A series of cases in which husbands reportedly killed their wives in China have prompted online outrage over persistent domestic violence and the lack of legal protection for women.
Domestic violence has been a persistent problem in China, and a new generation of feminists are pushing back against what they say is structural gender inequality that leads to women’s vulnerability to spousal violence.
More women are reporting domestic violence incidents and expressing outrage over a new law that mandates a 30-day cooling-off period for couples seeking a divorce. They argue that the rule would make it harder for women to escape abusive marriages.
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The recent string of murders has only galvanized young women in China.
The first case that caught people’s attention was the killing of a 51-year-old woman surnamed Lai, who went missing in the eastern city of Hangzhou in early July. Police found human tissue containing Lai’s DNA in a septic tank on July 22.
A few days later, internet users were shocked to learn that the police had arrested Lai’s husband on suspicion of murdering his wife and dismembering the body. He had initially reported the woman’s disappearance.
The man said he killed his wife while she was sleeping after a family dispute, local police said at a press briefing.
The next week, reports of other women dying at the hands of their partners intensified the anger on social media.
In Anyue county in the southwestern province of Sichuan, a man surnamed Qu reported that his wife, 27, went missing on July 19. Police later identified Qu as a murder suspect because he admitted to killing her while she was asleep, according to an online statement on July 27.
On July 24, police in the southern island province of Hainan arrested a man who was suspected of killing his wife with a kitchen cleaver after the couple quarreled.
Referring to another US TV series that became a hit in China in 2019, one Weibo user wrote “The TV series is called ‘why women kill. But in reality, it’s always the husband.”
According to the United Nations’ annual global homicide study, women worldwide face a greater threat from their family members than men. Women and girls account for a smaller share of total homicide victims than men, but they are more likely to fall victim to intimate partner homicide.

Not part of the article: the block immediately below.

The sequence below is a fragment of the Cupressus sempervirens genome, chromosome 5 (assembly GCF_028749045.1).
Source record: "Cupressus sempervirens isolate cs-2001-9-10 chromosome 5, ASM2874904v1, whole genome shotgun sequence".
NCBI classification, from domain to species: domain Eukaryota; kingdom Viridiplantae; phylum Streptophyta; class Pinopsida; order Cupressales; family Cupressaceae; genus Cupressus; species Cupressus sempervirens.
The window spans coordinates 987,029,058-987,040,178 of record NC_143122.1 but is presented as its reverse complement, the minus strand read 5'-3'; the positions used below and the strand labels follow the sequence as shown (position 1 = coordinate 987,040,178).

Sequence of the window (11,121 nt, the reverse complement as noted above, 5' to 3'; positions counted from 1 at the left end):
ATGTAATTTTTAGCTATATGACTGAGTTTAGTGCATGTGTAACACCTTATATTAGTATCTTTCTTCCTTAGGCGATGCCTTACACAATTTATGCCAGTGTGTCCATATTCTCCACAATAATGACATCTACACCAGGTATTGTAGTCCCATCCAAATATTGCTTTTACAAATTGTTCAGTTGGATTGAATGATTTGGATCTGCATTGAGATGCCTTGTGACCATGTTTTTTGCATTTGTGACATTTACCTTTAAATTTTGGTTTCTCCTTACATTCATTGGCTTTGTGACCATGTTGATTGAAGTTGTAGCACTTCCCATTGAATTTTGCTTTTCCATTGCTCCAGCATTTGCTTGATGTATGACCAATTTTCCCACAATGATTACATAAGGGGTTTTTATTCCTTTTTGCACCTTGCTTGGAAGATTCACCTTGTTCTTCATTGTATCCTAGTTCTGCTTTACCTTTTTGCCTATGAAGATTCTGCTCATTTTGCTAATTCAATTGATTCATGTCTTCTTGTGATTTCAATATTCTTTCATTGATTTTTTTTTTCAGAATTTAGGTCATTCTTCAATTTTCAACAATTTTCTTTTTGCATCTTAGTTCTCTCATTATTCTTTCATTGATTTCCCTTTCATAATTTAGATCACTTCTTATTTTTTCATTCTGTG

Among the 87,000 deaths of women and girls resulting from intentional homicide worldwide in 2017, an estimated 58% of the victims were killed by their family members, and 34% were killed by their intimate partners. It means about 137 women across the world are killed by a member of their own family every day.
Africa is the region where women are most at risk of being killed by their intimate partner or family members, followed by the Americas, Oceania, Asia, and Europe.
The killing of women by their intimate partners usually results from a culmination of prior violence, the study says, but such domestic violence is heavily under-reported.
In China, the social stigma against divorce and the tendency for courts to deny divorce applications make it challenging for some victims to leave their spouses.
Liu Siyao, a criminal lawyer in the southern metropolis of Shenzhen, said Chinese women, especially those in the older generation, are often reluctant to report violent acts by their partners because they consider it a family matter.
Liu said homicide cases committed against women in China are not always categorized as assault crimes. Instead, they are covert, and often result in being categorized as a missing person case. Chinese police usually do not start a criminal investigation until someone finds a body.
“Report to the police whenever you feel you have been hurt,” Liu advised. “Even if it is a slap on the face.”
Liu said a police record would help victims obtain a restraining order from the court or win a divorce case in the future.
A separate UN report in 2015 showed that fewer than 40% of the women who experienced violence sought any help. Fewer than 10% of those who asked for assistanc…